A booming Leesburg-based makerspace could soon be moving to a downtown building once envisioned to be a nonprofit center.
Makersmiths co-founder Pat Scannell confirmed that the makerspace is exploring a move from its current digs on Lawson Road to a space almost double its size on South King Street. Scannell and co-founder Mark Millsap opened Makersmiths last August, and it quickly became a popular fixture in the “maker” movement. The approximately 3,000-square-foot Lawson Road space holds countless tools and gadgets, from 3D printers to laser cuts to circular saws—even on down to your “simple” craft materials like paper and glue. And all these tools are available to help its clients on anything from a home project, to product testing, to launching a small business. Clients range from entrepreneur to hobbyists.
The extra space would allow Makersmiths to unload its massive warehouse, where many of the tools and gadgets donated by community members currently are sitting in storage because there isn’t enough room for them in the Lawson Road building.
“We have hundreds of thousands of dollars of tools in our warehouse that can’t be used” because of the lack of space, he said. “Spending a little more on rent allows us to take those tools and assets not being used and make them available to the rest of the community.”
Along with the added space, Scannell sees the location of a makerspace in downtown Leesburg as a real bonus for the rest of the community.
“The idea of having us downtown is a real positive for a lot of different forces in town. It supports economic revitalization and the diversification of activities in downtown,” he said.
Scannell points to First Friday festivities as one example. Having Makersmiths downtown would allow those who want to enjoy First Friday offerings, but maybe aren’t interested in sampling beer and wine, the opportunity to tinker away on some of Makersmiths’ gadgets and get their creative juices flowing. It could certainly also be a happy haunt for families.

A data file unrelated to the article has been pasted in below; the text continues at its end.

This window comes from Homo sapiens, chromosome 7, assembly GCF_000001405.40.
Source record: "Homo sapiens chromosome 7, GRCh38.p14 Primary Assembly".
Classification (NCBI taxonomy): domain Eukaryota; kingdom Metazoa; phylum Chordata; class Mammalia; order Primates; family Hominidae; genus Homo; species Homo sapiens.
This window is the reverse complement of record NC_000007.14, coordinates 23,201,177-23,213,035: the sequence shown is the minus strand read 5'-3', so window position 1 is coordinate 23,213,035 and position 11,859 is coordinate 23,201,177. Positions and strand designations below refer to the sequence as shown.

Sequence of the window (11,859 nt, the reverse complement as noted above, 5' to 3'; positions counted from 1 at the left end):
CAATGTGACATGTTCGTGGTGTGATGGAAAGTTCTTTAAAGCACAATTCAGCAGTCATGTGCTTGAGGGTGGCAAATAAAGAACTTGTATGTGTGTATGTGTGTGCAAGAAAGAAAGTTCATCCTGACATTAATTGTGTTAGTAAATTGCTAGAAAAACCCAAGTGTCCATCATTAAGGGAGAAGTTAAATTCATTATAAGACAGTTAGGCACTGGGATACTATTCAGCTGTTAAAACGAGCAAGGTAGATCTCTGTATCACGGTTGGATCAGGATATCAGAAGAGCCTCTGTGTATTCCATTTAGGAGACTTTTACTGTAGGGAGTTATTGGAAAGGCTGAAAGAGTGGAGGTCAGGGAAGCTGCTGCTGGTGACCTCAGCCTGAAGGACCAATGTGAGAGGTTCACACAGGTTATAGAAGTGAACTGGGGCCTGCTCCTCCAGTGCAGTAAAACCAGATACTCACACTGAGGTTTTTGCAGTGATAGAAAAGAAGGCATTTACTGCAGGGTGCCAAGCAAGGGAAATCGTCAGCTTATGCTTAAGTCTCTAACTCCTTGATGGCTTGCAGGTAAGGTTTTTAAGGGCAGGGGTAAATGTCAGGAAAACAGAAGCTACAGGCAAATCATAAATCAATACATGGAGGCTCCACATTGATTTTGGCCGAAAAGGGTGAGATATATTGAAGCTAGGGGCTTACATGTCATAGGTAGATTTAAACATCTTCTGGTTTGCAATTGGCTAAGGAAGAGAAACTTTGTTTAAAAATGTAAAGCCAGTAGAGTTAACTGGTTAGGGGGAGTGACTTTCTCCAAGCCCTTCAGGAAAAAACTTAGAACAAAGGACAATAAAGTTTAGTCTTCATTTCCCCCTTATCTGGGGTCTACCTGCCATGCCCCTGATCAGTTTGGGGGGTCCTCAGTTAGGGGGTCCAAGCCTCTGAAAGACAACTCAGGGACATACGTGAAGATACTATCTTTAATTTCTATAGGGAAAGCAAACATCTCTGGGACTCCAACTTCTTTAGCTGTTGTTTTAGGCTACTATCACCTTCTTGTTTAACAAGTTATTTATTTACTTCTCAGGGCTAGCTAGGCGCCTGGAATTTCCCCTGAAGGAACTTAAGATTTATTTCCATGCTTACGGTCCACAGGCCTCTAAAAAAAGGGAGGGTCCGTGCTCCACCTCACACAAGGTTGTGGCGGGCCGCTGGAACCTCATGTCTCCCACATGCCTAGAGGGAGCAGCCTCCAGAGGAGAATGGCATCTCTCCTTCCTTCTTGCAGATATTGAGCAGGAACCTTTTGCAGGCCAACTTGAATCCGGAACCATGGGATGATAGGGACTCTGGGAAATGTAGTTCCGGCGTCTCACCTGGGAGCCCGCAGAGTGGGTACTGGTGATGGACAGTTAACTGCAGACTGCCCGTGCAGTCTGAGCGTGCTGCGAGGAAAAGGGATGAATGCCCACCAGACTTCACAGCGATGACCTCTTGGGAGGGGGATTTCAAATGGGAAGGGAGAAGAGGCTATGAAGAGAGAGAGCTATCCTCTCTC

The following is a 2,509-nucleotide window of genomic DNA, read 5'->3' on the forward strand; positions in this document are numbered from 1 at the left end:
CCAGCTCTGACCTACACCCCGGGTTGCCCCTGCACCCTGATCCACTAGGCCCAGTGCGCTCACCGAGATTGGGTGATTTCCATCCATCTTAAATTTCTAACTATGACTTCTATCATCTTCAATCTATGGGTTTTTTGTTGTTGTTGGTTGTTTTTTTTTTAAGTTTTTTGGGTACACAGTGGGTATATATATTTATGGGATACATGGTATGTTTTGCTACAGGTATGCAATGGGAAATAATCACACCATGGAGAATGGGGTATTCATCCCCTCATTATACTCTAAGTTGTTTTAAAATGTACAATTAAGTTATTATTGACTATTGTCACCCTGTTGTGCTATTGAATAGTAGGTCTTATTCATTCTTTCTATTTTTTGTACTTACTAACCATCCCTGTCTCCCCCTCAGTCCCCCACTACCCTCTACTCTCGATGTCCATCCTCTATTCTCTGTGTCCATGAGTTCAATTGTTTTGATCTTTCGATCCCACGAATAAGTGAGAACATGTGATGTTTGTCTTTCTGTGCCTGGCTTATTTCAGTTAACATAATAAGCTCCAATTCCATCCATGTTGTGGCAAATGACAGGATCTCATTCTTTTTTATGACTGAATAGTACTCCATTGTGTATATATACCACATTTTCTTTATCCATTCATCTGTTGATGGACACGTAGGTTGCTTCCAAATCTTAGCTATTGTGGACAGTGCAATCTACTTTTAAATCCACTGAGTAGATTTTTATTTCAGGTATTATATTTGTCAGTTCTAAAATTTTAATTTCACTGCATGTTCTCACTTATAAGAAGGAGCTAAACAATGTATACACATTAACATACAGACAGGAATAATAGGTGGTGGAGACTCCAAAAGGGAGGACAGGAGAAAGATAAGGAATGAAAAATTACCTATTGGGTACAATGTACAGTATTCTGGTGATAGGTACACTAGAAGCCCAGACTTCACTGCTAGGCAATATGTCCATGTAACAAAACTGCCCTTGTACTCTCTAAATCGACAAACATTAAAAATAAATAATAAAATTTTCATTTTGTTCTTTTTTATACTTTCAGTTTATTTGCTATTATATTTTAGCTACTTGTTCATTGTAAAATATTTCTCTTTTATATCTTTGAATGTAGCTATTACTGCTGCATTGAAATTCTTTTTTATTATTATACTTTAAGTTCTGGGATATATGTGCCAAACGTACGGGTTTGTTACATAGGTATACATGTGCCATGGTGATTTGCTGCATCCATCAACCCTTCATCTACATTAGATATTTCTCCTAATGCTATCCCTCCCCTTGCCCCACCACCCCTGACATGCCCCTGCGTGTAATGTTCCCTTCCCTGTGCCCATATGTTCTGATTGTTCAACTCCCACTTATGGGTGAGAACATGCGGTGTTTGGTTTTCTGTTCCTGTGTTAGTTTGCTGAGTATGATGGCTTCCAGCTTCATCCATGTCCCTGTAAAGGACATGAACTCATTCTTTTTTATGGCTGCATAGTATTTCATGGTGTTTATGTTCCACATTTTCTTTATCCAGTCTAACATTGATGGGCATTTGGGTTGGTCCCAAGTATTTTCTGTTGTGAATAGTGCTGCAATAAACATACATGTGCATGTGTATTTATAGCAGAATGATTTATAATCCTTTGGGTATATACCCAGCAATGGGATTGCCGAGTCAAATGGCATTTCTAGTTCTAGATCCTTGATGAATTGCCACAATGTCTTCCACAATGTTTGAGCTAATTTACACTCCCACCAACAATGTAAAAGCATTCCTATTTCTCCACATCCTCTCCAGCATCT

He also notes that the space was in its past life a bottling facility for Coca Cola, so a return to its manufacturing roots is “an important tip of the hat to the history of that building.”
Makersmiths has started a Kickstarter campaign to help cover the increase in rent for the makerspace’s first year of occupancy, not expected to be until early 2017. More information on the Kickstarter can be found online at kickstarter.com/projects/322853791/makersmiths-20.
The negotiations represent a change in plans for Loudoun Cares, which once envisioned the 207 S. King St. building as a support hub and referral source for the county’s nonprofits.
In an email, Loudoun Cares Executive Director Susan Khalil said negotiations are not finalized.
It was within the past decade that Loudoun Cares board members had envisioned a major nonprofit center at 207 S. King St., along with the adjacent building at 8 South St. While the South Street building was renovated and provides space to six nonprofit tenants, plans for the King Street building were never realized.
“Since the purchase of the King and South Street buildings in downtown Leesburg, Loudoun Cares has approached each renovation as separate but supporting projects. Renovation of the King Street building was delayed as it presented a number of challenges especially for a nonprofit organization. As such, after completing an extensive engineering review of the building, the Loudoun Cares Board of Directors determined that given the projected cost relative to current market alternatives, their proposed renovation to create a second multi-tenant facility no longer represented the best option for establishing an additional Nonprofit Center,” the statement reads.
The statement goes on to say that the Loudoun Cares board voted to investigate the possibility of selling the King Street building, while retaining the current South Street building and its current nonprofit tenants. The board also has directed its building committee to investigate other properties that “would allow Loudoun Cares to expand its core mission of providing affordable mission space to entities within the Loudoun nonprofit community.”
“That investigation is ongoing,” the statement says.